A number of years ago, I saw a TV show in which the main character was grieving the death of a friend. The other characters decided that he was grieving for too long and concocted a plan to distract him from his grief.
I was pissed off. What the man needed was time, not distraction. And how long he took to process his grief was not up to his friends. Grief takes as long as it takes, and it’s a different amount of time for different people.
Mostly we think of the death of a person when we think about grief. But that’s not the only occasion when grief comes to us. The death of a friendship can bring grief. I have lost friends to circumstances other than death, and I still miss them and find myself thinking, “Oh, Kim would like that,” or “I need to talk this over with Hal,” then remember that they’re no longer in my life. I do grieve the loss of those relationships, the ones I know will never be mended.
One can even grieve the loss of a beloved pet. There are those who say, “It’s just an animal. You can get another one.” But that’s not the case. I had my cat Louise for over 20 years from the time she was a tiny bit of fluff to when she took her last breath resting on my lap. I have since gotten – and loved – other cats, but none can truly replace my beloved companion. I grieved for her and still do. My grief is less intense and not always with me now, but I can’t say it’s gone, not the way Louise is gone. I still dream about her and find myself calling our other cats by her name.
Even the loss of a possession can trigger grief. “Oh, it’s just a thing that you can replace,” you may hear. But think about a wedding ring that was given 40 years ago. Yes, we replaced it, but it had been the repository of that long-ago wedding day and all the years since. A new band of gold didn’t have the emotional weight that the original carried.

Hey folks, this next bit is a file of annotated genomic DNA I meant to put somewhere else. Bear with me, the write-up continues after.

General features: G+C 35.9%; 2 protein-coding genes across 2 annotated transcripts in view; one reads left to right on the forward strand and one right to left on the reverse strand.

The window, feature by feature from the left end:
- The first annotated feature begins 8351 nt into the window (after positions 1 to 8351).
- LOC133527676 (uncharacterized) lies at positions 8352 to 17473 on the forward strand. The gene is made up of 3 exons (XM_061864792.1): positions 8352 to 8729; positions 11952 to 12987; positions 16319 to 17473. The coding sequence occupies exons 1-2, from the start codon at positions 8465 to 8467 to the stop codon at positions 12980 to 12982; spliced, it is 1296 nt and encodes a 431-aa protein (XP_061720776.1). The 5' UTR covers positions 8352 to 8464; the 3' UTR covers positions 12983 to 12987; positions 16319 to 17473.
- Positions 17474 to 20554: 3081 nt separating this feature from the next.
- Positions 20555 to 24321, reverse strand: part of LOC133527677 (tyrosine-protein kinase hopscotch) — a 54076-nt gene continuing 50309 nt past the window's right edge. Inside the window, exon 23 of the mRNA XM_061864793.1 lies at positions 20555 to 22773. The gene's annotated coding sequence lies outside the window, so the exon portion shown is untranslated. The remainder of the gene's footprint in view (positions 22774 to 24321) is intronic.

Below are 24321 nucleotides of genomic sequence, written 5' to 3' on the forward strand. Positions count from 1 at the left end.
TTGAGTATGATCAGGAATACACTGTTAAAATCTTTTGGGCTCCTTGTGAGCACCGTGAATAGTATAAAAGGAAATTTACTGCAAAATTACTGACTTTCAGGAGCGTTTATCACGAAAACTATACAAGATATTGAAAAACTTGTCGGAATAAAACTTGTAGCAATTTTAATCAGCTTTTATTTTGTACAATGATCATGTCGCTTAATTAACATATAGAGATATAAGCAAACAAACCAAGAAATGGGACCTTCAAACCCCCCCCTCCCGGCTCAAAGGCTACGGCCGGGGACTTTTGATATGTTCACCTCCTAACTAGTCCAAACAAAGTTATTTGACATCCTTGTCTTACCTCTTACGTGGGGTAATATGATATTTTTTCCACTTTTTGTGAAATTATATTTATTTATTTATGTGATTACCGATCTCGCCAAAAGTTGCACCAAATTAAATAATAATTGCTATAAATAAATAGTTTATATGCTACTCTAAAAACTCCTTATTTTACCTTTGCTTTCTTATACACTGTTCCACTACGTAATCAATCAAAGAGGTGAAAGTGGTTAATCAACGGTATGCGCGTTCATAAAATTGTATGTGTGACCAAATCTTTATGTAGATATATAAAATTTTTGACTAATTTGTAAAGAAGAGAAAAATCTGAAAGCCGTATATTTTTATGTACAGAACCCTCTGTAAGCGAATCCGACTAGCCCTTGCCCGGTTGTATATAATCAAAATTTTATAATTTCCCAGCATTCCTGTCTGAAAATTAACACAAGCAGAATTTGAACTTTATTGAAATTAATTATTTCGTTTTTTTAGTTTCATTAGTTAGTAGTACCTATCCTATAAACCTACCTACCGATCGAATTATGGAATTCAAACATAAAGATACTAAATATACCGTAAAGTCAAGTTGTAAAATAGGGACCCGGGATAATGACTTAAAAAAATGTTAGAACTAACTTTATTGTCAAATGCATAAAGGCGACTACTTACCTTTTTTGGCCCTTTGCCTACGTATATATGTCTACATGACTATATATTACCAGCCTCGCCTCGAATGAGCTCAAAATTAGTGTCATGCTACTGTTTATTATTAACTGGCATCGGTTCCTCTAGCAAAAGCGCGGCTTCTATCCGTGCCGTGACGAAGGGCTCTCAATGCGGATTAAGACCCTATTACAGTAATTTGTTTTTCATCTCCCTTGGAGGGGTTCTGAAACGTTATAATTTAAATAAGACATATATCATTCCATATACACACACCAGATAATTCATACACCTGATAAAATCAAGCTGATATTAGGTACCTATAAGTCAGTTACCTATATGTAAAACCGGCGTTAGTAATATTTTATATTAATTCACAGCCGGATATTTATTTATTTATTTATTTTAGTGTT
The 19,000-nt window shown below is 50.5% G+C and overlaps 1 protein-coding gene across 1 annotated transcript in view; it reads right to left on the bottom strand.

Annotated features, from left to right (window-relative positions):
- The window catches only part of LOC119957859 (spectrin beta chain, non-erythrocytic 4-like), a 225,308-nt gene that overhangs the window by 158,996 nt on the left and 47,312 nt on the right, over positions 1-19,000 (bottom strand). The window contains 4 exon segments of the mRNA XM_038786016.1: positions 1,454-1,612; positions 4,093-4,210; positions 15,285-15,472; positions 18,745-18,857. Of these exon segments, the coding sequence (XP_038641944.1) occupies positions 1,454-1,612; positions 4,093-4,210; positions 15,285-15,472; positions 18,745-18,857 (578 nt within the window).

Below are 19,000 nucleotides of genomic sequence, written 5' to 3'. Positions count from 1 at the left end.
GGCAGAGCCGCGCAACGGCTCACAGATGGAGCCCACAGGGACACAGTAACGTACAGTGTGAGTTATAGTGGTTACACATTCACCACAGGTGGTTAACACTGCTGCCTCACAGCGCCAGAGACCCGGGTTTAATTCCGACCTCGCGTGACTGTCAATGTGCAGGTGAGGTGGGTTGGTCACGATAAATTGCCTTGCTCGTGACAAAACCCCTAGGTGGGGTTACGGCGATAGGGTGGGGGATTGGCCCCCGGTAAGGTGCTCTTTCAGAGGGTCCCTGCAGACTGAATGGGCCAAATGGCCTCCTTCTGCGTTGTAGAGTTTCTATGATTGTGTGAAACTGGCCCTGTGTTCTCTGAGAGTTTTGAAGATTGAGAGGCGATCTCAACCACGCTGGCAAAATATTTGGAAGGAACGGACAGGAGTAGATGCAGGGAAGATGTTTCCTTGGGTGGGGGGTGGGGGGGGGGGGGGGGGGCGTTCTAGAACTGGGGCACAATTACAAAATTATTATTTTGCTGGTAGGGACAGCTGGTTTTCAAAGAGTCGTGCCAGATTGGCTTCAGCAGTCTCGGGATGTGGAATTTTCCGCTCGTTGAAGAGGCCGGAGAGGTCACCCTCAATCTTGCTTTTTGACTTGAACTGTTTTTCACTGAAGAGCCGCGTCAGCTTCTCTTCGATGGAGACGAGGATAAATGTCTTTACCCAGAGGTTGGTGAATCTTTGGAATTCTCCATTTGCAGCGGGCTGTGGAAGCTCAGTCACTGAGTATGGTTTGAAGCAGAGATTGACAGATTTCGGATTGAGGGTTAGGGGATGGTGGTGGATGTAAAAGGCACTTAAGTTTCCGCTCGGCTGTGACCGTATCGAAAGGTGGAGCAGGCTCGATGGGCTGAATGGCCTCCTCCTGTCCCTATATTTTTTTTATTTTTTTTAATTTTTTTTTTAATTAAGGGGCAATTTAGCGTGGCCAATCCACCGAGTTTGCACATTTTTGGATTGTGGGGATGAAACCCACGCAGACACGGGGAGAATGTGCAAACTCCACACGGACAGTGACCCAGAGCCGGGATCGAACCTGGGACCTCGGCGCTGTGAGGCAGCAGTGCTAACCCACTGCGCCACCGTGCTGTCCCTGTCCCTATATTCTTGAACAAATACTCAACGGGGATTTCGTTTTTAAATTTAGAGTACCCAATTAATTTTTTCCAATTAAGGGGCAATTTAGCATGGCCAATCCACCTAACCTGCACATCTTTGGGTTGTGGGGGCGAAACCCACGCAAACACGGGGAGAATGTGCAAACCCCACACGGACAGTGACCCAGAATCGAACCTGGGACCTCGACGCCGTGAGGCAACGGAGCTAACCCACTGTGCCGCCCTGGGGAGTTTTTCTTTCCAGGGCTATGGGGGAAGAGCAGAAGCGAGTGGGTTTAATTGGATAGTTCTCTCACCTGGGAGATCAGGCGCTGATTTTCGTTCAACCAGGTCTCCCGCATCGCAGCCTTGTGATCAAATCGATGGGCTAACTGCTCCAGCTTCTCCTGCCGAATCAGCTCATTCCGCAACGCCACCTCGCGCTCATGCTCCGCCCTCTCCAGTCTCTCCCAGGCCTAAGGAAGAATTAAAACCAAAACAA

Among the worst of all losses is the death of a dream. Poet Langston Hughes said it with these simple words:
Hold fast to dreams
For if dreams die
Life is a broken-winged bird
That cannot fly.
Hold fast to dreams
For when dreams go
Life is a barren field
Frozen with snow.
So why am I writing this for a blog on mental health? Because grief is also a mental health issue. Grief and depression are not the same thing, though one can easily bleed over into the other. Like grief, depression has no timeline. Like depression, grief can ambush you suddenly, when you are least expecting it. You will get through it, or learn to bear it, and you will do so in your own time, or with help.
Both grief and depression evoke feelings of hopelessness, numbness, and loneliness. And both are eased somewhat by the loving presence of friends and family. While it’s true that no one who has not lost a child, for example, can know the exact shade of grief and eternity of pain that brings, anyone who has experienced a different form of loss and grief can be there to hold your hand, provide a shoulder to rest against, cry with you. That doesn’t make it better, except that it kind of does. Being alone in your grief is itself another kind of grief. But you don’t have to be. There are grief counselors, just as there are therapists for mood disorders, and they can help you process the memories you bear with you and the pain you feel on every birthday or holiday.
As with mental illness, no one should tell you that grief is something you have to get over or that you should be over it in a certain amount of time or that you’re expressing your grief in the wrong way. We all experience grief at some point in our lives, but the exact boundaries of it differ from person to person. Those boundaries need to be respected.